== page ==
The Manufacturers Hanover Trust Company Building (1954) designed by SOM heavily influenced financial services architecture in the United States, but not much in St. Louis.

The national tone for new financial services architecture was partially set by the Manufacturers Hanover Trust Company’s new branch on Park Avenue in New York (1954). Designed by Gordon Bunshaft of Skidmore, Owings & Merrill, the Manufacturers Hanover Trust Company Building was an “all glass display case for banking” in the words of its architect.

The W.A. Sarmiento-designed Jefferson Bank and Trust Company Building (1956) is an example of local designers’ less dogmatic modernism.

In St. Louis, however, there are few examples of glass banks. Partially this is due to the design practice of the dominant bank architecture firm in St. Louis, the Bank Building and Equipment Corporation (BBEC). BBEC’s chief designer after 1952 was W.A. Sarmiento, whose modernist practice embraced the International Style only as a reference for works – the Jefferson Bank and Trust Company Building (1955) being best-known — that explored curvature, including round and elliptical forms, variation in masses and roof forms with no reverence for the flat roof, and even the introduction of ornamental elements.

The First Security Bank Building (1961), designed by Rather & Roth and located on Kirkwood Road in Kirkwood, was built as a glass hat box of sorts.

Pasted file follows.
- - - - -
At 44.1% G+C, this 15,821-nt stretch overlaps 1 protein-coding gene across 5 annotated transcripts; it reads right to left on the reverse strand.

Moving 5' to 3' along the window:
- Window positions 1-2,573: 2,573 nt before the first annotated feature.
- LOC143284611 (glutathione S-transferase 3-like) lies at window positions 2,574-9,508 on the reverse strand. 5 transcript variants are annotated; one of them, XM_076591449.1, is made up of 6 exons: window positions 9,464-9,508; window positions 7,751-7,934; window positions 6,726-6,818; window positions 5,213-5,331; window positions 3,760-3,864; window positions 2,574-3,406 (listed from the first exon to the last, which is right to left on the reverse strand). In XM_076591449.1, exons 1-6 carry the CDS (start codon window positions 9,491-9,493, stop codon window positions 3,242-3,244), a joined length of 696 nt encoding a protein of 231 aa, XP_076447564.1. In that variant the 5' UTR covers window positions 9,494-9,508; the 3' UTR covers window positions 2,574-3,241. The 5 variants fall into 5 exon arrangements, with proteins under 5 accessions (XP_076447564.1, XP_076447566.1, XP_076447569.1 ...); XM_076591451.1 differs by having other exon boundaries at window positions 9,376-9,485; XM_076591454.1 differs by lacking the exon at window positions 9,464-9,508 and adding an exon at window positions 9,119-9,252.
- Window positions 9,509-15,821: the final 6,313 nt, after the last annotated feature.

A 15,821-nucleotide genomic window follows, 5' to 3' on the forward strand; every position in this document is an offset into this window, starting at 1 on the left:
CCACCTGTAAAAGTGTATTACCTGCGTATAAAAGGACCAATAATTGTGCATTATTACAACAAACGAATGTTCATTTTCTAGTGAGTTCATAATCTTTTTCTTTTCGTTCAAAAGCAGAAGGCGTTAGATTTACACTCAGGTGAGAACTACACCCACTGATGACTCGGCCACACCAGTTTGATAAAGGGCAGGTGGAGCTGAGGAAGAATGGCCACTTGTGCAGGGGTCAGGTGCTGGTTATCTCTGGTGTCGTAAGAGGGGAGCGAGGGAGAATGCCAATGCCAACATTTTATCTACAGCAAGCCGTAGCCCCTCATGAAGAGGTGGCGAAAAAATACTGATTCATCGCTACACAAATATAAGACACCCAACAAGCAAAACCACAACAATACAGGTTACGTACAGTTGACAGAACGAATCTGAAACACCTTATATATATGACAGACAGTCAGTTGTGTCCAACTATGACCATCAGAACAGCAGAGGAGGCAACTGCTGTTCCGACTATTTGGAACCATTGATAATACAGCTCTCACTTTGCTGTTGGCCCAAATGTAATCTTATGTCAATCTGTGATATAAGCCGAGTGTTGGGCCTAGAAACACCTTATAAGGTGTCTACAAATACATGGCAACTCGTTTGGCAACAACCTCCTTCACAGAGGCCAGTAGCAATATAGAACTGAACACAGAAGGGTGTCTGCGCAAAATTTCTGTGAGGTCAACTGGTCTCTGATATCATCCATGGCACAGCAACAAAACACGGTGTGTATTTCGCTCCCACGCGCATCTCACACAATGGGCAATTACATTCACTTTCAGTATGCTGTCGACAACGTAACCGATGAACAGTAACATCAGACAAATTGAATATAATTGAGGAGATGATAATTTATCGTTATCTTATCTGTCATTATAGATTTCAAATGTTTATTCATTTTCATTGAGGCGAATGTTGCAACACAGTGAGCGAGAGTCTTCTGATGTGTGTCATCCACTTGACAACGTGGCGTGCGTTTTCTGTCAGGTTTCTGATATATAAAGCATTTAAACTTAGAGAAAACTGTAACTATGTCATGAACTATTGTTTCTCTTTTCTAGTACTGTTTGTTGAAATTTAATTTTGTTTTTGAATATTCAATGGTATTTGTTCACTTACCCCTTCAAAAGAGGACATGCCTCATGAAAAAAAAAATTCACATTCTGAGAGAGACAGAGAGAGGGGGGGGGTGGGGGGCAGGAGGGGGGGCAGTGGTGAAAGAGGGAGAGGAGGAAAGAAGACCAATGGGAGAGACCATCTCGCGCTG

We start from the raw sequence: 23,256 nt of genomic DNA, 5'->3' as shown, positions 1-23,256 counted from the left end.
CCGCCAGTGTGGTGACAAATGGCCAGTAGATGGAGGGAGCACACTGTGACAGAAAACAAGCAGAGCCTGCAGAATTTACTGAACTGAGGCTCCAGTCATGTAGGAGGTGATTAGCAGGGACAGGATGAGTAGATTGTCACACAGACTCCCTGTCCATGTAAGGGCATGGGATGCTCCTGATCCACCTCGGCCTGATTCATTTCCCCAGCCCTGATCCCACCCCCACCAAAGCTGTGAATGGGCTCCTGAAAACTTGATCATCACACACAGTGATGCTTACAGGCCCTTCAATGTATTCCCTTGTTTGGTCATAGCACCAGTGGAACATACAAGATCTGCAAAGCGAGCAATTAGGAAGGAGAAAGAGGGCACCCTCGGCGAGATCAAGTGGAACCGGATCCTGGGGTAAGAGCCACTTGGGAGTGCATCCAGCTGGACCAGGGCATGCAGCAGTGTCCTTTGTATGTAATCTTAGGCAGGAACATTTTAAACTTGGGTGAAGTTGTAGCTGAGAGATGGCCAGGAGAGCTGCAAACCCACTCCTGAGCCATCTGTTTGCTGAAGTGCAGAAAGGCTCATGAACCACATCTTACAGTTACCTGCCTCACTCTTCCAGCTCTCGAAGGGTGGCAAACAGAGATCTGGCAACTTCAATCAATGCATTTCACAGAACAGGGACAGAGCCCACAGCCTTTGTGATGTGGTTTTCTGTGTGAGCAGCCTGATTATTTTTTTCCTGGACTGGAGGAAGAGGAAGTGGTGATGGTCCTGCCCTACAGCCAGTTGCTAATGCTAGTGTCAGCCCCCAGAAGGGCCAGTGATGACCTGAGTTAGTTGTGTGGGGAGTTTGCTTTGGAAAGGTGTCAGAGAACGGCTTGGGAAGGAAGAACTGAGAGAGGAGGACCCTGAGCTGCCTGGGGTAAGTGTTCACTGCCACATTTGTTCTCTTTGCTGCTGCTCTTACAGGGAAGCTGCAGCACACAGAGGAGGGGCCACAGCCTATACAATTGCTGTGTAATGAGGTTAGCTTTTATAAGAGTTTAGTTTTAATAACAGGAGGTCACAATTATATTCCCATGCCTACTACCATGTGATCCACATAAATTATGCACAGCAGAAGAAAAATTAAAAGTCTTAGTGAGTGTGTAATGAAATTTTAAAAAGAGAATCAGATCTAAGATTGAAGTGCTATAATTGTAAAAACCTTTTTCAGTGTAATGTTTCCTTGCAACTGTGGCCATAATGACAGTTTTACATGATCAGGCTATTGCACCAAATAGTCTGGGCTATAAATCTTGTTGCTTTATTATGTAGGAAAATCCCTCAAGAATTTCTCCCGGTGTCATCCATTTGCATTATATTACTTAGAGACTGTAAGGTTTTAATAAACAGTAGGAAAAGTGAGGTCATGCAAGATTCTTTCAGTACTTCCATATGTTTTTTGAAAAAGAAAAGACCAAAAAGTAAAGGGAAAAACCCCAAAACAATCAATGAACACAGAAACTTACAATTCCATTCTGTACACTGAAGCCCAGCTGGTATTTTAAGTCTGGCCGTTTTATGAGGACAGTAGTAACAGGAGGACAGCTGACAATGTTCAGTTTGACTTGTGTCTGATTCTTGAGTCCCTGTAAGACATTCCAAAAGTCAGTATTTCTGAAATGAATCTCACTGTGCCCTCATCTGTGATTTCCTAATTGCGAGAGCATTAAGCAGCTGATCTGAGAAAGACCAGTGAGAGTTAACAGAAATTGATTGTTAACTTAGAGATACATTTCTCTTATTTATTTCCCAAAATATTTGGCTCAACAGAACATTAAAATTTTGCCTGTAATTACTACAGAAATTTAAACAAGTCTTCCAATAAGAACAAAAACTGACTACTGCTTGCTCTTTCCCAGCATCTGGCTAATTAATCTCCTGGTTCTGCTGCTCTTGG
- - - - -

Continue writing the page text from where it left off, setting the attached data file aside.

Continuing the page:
The First Security Bank Building today, with replacement glazing and cladding substantially altering its original appearance.

At the start of the 1960s, financial services architecture in the St. Louis area likewise was notable bereft of the glass box. The First Security Bank Building (1961; extant but altered) in Kirkwood, designed by Rathert & Roth, is a 78′ diameter circular building with glass walls behind pilotis under a shallow domed roof. The Security Mutual Bank built a new drive-in facility (1960; demolished) at 13th and Olive streets downtown, with the main component a brick box surrounded by segmental brise soleil of concrete block.

Rendering of the The Public Service Savings and Loan Association Building (1962), designed by Kenneth Wischmeyer.

The Public Service Savings and Loan Association Building (1962; extant), designed by Kenneth Wischmeyer, is designed as a three story brick mass with a projecting heavy proto-Brutalist concrete grid on its main elevation. Yet by the middle of the decade city directories would be full of advertisements placed by banks and savings and loan associations with photos of modern drive-in “auto bank” additions and new buildings; the Mercantile-Commerce Bank at the corner of Grand and Lindell boulevards went so far as to advertise itself in 1963 as “Midtown’s most modern bank.”

The International style influence is apparent in the United Postal Savings Building (1962; Kromm, Rikamaru & Johansen) at 18th and Olive streets.